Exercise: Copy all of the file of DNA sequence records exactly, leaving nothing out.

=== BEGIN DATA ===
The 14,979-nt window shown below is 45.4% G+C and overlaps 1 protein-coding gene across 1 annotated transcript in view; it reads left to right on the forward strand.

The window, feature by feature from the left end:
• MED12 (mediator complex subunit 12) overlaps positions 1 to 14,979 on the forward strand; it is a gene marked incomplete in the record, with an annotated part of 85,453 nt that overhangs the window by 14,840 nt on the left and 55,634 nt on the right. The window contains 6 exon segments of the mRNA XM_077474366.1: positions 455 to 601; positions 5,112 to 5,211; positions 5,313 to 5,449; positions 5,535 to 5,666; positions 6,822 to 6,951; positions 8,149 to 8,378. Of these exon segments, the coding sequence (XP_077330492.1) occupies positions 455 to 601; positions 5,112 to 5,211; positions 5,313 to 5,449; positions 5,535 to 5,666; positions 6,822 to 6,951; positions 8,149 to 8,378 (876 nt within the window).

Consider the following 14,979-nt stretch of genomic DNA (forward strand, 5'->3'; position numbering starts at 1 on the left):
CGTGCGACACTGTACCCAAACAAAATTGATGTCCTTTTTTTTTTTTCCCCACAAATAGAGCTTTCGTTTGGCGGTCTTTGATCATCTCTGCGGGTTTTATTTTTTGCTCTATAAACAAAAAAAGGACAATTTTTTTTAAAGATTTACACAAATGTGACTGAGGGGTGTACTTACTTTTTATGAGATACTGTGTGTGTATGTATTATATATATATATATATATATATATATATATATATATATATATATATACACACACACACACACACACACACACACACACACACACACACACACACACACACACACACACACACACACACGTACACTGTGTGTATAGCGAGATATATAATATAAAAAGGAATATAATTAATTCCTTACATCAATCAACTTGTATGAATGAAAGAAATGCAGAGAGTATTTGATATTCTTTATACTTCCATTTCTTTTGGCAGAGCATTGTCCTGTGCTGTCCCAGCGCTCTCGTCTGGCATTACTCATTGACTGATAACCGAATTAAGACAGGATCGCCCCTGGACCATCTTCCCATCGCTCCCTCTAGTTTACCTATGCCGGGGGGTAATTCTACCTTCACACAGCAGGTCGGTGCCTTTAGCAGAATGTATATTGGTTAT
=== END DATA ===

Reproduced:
The 14,979-nt window shown below is 45.4% G+C and overlaps 1 protein-coding gene across 1 annotated transcript in view; it reads left to right on the forward strand.

The window, feature by feature from the left end:
• MED12 (mediator complex subunit 12) overlaps positions 1 to 14,979 on the forward strand; it is a gene marked incomplete in the record, with an annotated part of 85,453 nt that overhangs the window by 14,840 nt on the left and 55,634 nt on the right. The window contains 6 exon segments of the mRNA XM_077474366.1: positions 455 to 601; positions 5,112 to 5,211; positions 5,313 to 5,449; positions 5,535 to 5,666; positions 6,822 to 6,951; positions 8,149 to 8,378. Of these exon segments, the coding sequence (XP_077330492.1) occupies positions 455 to 601; positions 5,112 to 5,211; positions 5,313 to 5,449; positions 5,535 to 5,666; positions 6,822 to 6,951; positions 8,149 to 8,378 (876 nt within the window).

Consider the following 14,979-nt stretch of genomic DNA (forward strand, 5'->3'; position numbering starts at 1 on the left):
CGTGCGACACTGTACCCAAACAAAATTGATGTCCTTTTTTTTTTTTCCCCACAAATAGAGCTTTCGTTTGGCGGTCTTTGATCATCTCTGCGGGTTTTATTTTTTGCTCTATAAACAAAAAAAGGACAATTTTTTTTAAAGATTTACACAAATGTGACTGAGGGGTGTACTTACTTTTTATGAGATACTGTGTGTGTATGTATTATATATATATATATATATATATATATATATATATATATATATATATACACACACACACACACACACACACACACACACACACACACACACACACACACACACACACACACACACACACGTACACTGTGTGTATAGCGAGATATATAATATAAAAAGGAATATAATTAATTCCTTACATCAATCAACTTGTATGAATGAAAGAAATGCAGAGAGTATTTGATATTCTTTATACTTCCATTTCTTTTGGCAGAGCATTGTCCTGTGCTGTCCCAGCGCTCTCGTCTGGCATTACTCATTGACTGATAACCGAATTAAGACAGGATCGCCCCTGGACCATCTTCCCATCGCTCCCTCTAGTTTACCTATGCCGGGGGGTAATTCTACCTTCACACAGCAGGTCGGTGCCTTTAGCAGAATGTATATTGGTTAT